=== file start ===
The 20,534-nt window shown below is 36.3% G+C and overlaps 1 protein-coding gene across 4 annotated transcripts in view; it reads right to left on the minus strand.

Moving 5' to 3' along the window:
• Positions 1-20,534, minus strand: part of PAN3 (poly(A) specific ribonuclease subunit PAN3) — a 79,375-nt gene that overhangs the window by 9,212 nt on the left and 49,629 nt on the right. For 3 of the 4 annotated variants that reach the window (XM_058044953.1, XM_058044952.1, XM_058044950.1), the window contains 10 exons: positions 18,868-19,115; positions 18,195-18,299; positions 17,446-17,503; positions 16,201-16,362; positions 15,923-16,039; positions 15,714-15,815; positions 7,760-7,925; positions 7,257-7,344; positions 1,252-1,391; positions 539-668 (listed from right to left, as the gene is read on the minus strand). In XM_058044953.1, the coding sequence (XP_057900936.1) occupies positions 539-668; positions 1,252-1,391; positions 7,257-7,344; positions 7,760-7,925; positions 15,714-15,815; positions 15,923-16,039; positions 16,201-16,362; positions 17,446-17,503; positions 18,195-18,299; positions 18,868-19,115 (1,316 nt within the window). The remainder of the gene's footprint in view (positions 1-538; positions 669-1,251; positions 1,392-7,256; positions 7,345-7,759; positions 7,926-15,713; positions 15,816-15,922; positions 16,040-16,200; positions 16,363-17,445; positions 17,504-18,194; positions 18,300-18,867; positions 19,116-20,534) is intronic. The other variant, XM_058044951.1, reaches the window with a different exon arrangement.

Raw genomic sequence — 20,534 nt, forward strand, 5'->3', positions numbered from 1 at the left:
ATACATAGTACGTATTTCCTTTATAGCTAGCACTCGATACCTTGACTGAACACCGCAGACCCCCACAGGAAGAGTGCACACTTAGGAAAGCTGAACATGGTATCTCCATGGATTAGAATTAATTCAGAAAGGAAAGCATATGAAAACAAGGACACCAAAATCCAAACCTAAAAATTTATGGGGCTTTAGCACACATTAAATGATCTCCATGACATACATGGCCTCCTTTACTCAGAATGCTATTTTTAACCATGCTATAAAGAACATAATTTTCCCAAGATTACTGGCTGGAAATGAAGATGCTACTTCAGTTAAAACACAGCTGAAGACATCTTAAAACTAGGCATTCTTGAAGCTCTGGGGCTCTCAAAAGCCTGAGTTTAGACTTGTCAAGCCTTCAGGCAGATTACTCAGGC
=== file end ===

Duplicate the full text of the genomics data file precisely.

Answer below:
The 20,534-nt window shown below is 36.3% G+C and overlaps 1 protein-coding gene across 4 annotated transcripts in view; it reads right to left on the minus strand.

Moving 5' to 3' along the window:
• Positions 1-20,534, minus strand: part of PAN3 (poly(A) specific ribonuclease subunit PAN3) — a 79,375-nt gene that overhangs the window by 9,212 nt on the left and 49,629 nt on the right. For 3 of the 4 annotated variants that reach the window (XM_058044953.1, XM_058044952.1, XM_058044950.1), the window contains 10 exons: positions 18,868-19,115; positions 18,195-18,299; positions 17,446-17,503; positions 16,201-16,362; positions 15,923-16,039; positions 15,714-15,815; positions 7,760-7,925; positions 7,257-7,344; positions 1,252-1,391; positions 539-668 (listed from right to left, as the gene is read on the minus strand). In XM_058044953.1, the coding sequence (XP_057900936.1) occupies positions 539-668; positions 1,252-1,391; positions 7,257-7,344; positions 7,760-7,925; positions 15,714-15,815; positions 15,923-16,039; positions 16,201-16,362; positions 17,446-17,503; positions 18,195-18,299; positions 18,868-19,115 (1,316 nt within the window). The remainder of the gene's footprint in view (positions 1-538; positions 669-1,251; positions 1,392-7,256; positions 7,345-7,759; positions 7,926-15,713; positions 15,816-15,922; positions 16,040-16,200; positions 16,363-17,445; positions 17,504-18,194; positions 18,300-18,867; positions 19,116-20,534) is intronic. The other variant, XM_058044951.1, reaches the window with a different exon arrangement.

Raw genomic sequence — 20,534 nt, forward strand, 5'->3', positions numbered from 1 at the left:
ATACATAGTACGTATTTCCTTTATAGCTAGCACTCGATACCTTGACTGAACACCGCAGACCCCCACAGGAAGAGTGCACACTTAGGAAAGCTGAACATGGTATCTCCATGGATTAGAATTAATTCAGAAAGGAAAGCATATGAAAACAAGGACACCAAAATCCAAACCTAAAAATTTATGGGGCTTTAGCACACATTAAATGATCTCCATGACATACATGGCCTCCTTTACTCAGAATGCTATTTTTAACCATGCTATAAAGAACATAATTTTCCCAAGATTACTGGCTGGAAATGAAGATGCTACTTCAGTTAAAACACAGCTGAAGACATCTTAAAACTAGGCATTCTTGAAGCTCTGGGGCTCTCAAAAGCCTGAGTTTAGACTTGTCAAGCCTTCAGGCAGATTACTCAGGC